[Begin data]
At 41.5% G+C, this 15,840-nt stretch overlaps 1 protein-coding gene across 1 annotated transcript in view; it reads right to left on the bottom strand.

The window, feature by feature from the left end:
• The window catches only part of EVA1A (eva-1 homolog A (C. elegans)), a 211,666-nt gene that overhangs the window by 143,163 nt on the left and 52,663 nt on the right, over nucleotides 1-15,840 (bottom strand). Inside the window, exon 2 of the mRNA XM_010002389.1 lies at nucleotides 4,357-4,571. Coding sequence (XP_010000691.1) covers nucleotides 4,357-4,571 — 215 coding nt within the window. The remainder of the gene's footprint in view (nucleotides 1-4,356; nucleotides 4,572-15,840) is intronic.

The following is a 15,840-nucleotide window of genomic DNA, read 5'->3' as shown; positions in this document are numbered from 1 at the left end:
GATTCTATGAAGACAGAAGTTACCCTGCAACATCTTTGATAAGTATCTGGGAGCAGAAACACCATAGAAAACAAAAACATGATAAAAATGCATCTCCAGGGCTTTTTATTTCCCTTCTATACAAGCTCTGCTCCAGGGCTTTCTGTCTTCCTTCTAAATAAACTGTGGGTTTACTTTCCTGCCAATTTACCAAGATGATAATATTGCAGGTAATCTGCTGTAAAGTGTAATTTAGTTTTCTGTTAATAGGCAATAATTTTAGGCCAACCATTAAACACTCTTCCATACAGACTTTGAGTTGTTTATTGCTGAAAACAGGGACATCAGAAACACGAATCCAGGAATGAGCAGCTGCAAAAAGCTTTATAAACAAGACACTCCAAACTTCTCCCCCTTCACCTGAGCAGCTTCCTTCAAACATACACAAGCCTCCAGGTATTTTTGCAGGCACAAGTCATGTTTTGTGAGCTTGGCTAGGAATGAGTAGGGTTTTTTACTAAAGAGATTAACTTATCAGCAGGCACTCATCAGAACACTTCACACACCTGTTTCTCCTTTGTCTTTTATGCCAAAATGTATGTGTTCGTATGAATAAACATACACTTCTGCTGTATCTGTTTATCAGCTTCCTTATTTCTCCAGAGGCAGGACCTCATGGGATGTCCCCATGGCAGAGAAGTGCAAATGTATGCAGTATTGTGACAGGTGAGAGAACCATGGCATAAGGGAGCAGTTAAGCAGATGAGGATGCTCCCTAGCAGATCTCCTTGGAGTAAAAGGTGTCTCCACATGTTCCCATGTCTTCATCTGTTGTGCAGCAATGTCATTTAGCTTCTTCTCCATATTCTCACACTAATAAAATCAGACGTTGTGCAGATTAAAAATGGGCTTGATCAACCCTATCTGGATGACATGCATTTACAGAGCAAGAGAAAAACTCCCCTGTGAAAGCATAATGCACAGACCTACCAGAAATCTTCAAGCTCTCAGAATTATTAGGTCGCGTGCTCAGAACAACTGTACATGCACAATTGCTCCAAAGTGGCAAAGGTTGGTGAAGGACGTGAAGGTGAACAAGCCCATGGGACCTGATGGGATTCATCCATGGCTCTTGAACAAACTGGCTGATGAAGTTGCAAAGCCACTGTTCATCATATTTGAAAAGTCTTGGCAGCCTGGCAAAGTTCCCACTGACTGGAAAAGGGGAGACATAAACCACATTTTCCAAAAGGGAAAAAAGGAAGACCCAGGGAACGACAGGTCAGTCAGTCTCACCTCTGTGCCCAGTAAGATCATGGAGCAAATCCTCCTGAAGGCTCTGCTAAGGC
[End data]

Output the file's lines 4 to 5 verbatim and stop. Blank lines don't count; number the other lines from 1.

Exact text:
The following is a 15,840-nucleotide window of genomic DNA, read 5'->3' as shown; positions in this document are numbered from 1 at the left end:
GATTCTATGAAGACAGAAGTTACCCTGCAACATCTTTGATAAGTATCTGGGAGCAGAAACACCATAGAAAACAAAAACATGATAAAAATGCATCTCCAGGGCTTTTTATTTCCCTTCTATACAAGCTCTGCTCCAGGGCTTTCTGTCTTCCTTCTAAATAAACTGTGGGTTTACTTTCCTGCCAATTTACCAAGATGATAATATTGCAGGTAATCTGCTGTAAAGTGTAATTTAGTTTTCTGTTAATAGGCAATAATTTTAGGCCAACCATTAAACACTCTTCCATACAGACTTTGAGTTGTTTATTGCTGAAAACAGGGACATCAGAAACACGAATCCAGGAATGAGCAGCTGCAAAAAGCTTTATAAACAAGACACTCCAAACTTCTCCCCCTTCACCTGAGCAGCTTCCTTCAAACATACACAAGCCTCCAGGTATTTTTGCAGGCACAAGTCATGTTTTGTGAGCTTGGCTAGGAATGAGTAGGGTTTTTTACTAAAGAGATTAACTTATCAGCAGGCACTCATCAGAACACTTCACACACCTGTTTCTCCTTTGTCTTTTATGCCAAAATGTATGTGTTCGTATGAATAAACATACACTTCTGCTGTATCTGTTTATCAGCTTCCTTATTTCTCCAGAGGCAGGACCTCATGGGATGTCCCCATGGCAGAGAAGTGCAAATGTATGCAGTATTGTGACAGGTGAGAGAACCATGGCATAAGGGAGCAGTTAAGCAGATGAGGATGCTCCCTAGCAGATCTCCTTGGAGTAAAAGGTGTCTCCACATGTTCCCATGTCTTCATCTGTTGTGCAGCAATGTCATTTAGCTTCTTCTCCATATTCTCACACTAATAAAATCAGACGTTGTGCAGATTAAAAATGGGCTTGATCAACCCTATCTGGATGACATGCATTTACAGAGCAAGAGAAAAACTCCCCTGTGAAAGCATAATGCACAGACCTACCAGAAATCTTCAAGCTCTCAGAATTATTAGGTCGCGTGCTCAGAACAACTGTACATGCACAATTGCTCCAAAGTGGCAAAGGTTGGTGAAGGACGTGAAGGTGAACAAGCCCATGGGACCTGATGGGATTCATCCATGGCTCTTGAACAAACTGGCTGATGAAGTTGCAAAGCCACTGTTCATCATATTTGAAAAGTCTTGGCAGCCTGGCAAAGTTCCCACTGACTGGAAAAGGGGAGACATAAACCACATTTTCCAAAAGGGAAAAAAGGAAGACCCAGGGAACGACAGGTCAGTCAGTCTCACCTCTGTGCCCAGTAAGATCATGGAGCAAATCCTCCTGAAGGCTCTGCTAAGGC